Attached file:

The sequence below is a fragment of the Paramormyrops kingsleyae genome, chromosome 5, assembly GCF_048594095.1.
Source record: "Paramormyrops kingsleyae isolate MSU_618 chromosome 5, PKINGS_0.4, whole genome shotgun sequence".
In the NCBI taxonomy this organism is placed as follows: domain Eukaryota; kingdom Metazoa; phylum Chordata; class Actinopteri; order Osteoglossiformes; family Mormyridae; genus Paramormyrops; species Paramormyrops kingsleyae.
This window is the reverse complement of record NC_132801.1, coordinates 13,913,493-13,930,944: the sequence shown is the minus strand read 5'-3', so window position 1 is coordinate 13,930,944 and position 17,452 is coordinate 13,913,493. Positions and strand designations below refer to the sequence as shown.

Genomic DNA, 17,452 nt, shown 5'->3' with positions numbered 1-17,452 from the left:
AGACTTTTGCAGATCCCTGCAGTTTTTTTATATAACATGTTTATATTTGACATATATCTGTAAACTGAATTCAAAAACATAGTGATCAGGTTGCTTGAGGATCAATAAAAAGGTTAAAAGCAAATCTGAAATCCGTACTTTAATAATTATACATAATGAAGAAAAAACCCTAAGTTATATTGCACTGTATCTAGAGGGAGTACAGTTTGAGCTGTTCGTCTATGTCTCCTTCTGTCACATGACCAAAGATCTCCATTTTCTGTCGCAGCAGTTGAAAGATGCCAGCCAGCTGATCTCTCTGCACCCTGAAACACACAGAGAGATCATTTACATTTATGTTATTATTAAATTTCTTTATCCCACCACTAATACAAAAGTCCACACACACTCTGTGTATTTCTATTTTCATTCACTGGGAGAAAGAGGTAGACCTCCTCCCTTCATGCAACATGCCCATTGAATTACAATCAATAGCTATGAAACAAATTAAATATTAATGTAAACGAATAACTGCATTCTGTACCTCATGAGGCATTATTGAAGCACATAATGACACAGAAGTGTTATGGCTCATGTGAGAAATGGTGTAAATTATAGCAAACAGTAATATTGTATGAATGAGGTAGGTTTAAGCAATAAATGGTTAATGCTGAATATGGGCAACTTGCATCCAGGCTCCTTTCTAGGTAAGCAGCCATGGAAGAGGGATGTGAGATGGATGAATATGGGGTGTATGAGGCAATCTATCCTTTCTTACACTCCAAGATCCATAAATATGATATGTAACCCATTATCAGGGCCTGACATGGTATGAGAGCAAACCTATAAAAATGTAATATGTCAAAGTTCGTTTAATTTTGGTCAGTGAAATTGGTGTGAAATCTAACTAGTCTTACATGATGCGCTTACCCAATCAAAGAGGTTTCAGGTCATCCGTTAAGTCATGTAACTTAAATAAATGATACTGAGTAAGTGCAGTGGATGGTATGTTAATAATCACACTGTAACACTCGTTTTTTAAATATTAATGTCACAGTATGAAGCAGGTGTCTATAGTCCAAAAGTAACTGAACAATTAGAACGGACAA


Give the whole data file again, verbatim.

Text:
The sequence below is a fragment of the Paramormyrops kingsleyae genome, chromosome 5, assembly GCF_048594095.1.
Source record: "Paramormyrops kingsleyae isolate MSU_618 chromosome 5, PKINGS_0.4, whole genome shotgun sequence".
In the NCBI taxonomy this organism is placed as follows: domain Eukaryota; kingdom Metazoa; phylum Chordata; class Actinopteri; order Osteoglossiformes; family Mormyridae; genus Paramormyrops; species Paramormyrops kingsleyae.
This window is the reverse complement of record NC_132801.1, coordinates 13,913,493-13,930,944: the sequence shown is the minus strand read 5'-3', so window position 1 is coordinate 13,930,944 and position 17,452 is coordinate 13,913,493. Positions and strand designations below refer to the sequence as shown.

Genomic DNA, 17,452 nt, shown 5'->3' with positions numbered 1-17,452 from the left:
AGACTTTTGCAGATCCCTGCAGTTTTTTTATATAACATGTTTATATTTGACATATATCTGTAAACTGAATTCAAAAACATAGTGATCAGGTTGCTTGAGGATCAATAAAAAGGTTAAAAGCAAATCTGAAATCCGTACTTTAATAATTATACATAATGAAGAAAAAACCCTAAGTTATATTGCACTGTATCTAGAGGGAGTACAGTTTGAGCTGTTCGTCTATGTCTCCTTCTGTCACATGACCAAAGATCTCCATTTTCTGTCGCAGCAGTTGAAAGATGCCAGCCAGCTGATCTCTCTGCACCCTGAAACACACAGAGAGATCATTTACATTTATGTTATTATTAAATTTCTTTATCCCACCACTAATACAAAAGTCCACACACACTCTGTGTATTTCTATTTTCATTCACTGGGAGAAAGAGGTAGACCTCCTCCCTTCATGCAACATGCCCATTGAATTACAATCAATAGCTATGAAACAAATTAAATATTAATGTAAACGAATAACTGCATTCTGTACCTCATGAGGCATTATTGAAGCACATAATGACACAGAAGTGTTATGGCTCATGTGAGAAATGGTGTAAATTATAGCAAACAGTAATATTGTATGAATGAGGTAGGTTTAAGCAATAAATGGTTAATGCTGAATATGGGCAACTTGCATCCAGGCTCCTTTCTAGGTAAGCAGCCATGGAAGAGGGATGTGAGATGGATGAATATGGGGTGTATGAGGCAATCTATCCTTTCTTACACTCCAAGATCCATAAATATGATATGTAACCCATTATCAGGGCCTGACATGGTATGAGAGCAAACCTATAAAAATGTAATATGTCAAAGTTCGTTTAATTTTGGTCAGTGAAATTGGTGTGAAATCTAACTAGTCTTACATGATGCGCTTACCCAATCAAAGAGGTTTCAGGTCATCCGTTAAGTCATGTAACTTAAATAAATGATACTGAGTAAGTGCAGTGGATGGTATGTTAATAATCACACTGTAACACTCGTTTTTTAAATATTAATGTCACAGTATGAAGCAGGTGTCTATAGTCCAAAAGTAACTGAACAATTAGAACGGACAA